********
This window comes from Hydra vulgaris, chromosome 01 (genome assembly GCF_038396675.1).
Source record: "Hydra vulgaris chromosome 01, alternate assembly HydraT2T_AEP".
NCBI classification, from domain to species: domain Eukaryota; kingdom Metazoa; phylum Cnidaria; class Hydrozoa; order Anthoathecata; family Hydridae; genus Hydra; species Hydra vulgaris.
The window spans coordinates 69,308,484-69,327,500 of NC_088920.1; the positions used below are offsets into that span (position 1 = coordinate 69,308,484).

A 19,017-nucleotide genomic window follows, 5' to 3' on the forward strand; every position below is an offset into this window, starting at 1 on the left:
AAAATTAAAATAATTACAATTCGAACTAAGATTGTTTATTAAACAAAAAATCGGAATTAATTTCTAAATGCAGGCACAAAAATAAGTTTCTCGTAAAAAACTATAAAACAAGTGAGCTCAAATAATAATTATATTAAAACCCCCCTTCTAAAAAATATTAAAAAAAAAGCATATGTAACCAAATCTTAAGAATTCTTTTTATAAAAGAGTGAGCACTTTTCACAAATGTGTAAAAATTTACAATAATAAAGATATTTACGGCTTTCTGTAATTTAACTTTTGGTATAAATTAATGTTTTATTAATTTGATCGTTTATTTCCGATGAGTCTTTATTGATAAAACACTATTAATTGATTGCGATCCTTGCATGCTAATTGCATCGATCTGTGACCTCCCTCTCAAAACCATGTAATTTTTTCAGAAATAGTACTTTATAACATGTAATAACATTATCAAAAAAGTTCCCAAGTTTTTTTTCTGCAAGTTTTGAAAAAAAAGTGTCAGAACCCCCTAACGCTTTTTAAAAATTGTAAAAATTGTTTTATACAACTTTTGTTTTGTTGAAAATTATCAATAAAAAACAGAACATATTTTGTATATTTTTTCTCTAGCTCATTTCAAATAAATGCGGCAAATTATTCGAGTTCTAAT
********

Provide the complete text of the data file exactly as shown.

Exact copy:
This window comes from Hydra vulgaris, chromosome 01 (genome assembly GCF_038396675.1).
Source record: "Hydra vulgaris chromosome 01, alternate assembly HydraT2T_AEP".
NCBI classification, from domain to species: domain Eukaryota; kingdom Metazoa; phylum Cnidaria; class Hydrozoa; order Anthoathecata; family Hydridae; genus Hydra; species Hydra vulgaris.
The window spans coordinates 69,308,484-69,327,500 of NC_088920.1; the positions used below are offsets into that span (position 1 = coordinate 69,308,484).

A 19,017-nucleotide genomic window follows, 5' to 3' on the forward strand; every position below is an offset into this window, starting at 1 on the left:
AAAATTAAAATAATTACAATTCGAACTAAGATTGTTTATTAAACAAAAAATCGGAATTAATTTCTAAATGCAGGCACAAAAATAAGTTTCTCGTAAAAAACTATAAAACAAGTGAGCTCAAATAATAATTATATTAAAACCCCCCTTCTAAAAAATATTAAAAAAAAAGCATATGTAACCAAATCTTAAGAATTCTTTTTATAAAAGAGTGAGCACTTTTCACAAATGTGTAAAAATTTACAATAATAAAGATATTTACGGCTTTCTGTAATTTAACTTTTGGTATAAATTAATGTTTTATTAATTTGATCGTTTATTTCCGATGAGTCTTTATTGATAAAACACTATTAATTGATTGCGATCCTTGCATGCTAATTGCATCGATCTGTGACCTCCCTCTCAAAACCATGTAATTTTTTCAGAAATAGTACTTTATAACATGTAATAACATTATCAAAAAAGTTCCCAAGTTTTTTTTCTGCAAGTTTTGAAAAAAAAGTGTCAGAACCCCCTAACGCTTTTTAAAAATTGTAAAAATTGTTTTATACAACTTTTGTTTTGTTGAAAATTATCAATAAAAAACAGAACATATTTTGTATATTTTTTCTCTAGCTCATTTCAAATAAATGCGGCAAATTATTCGAGTTCTAAT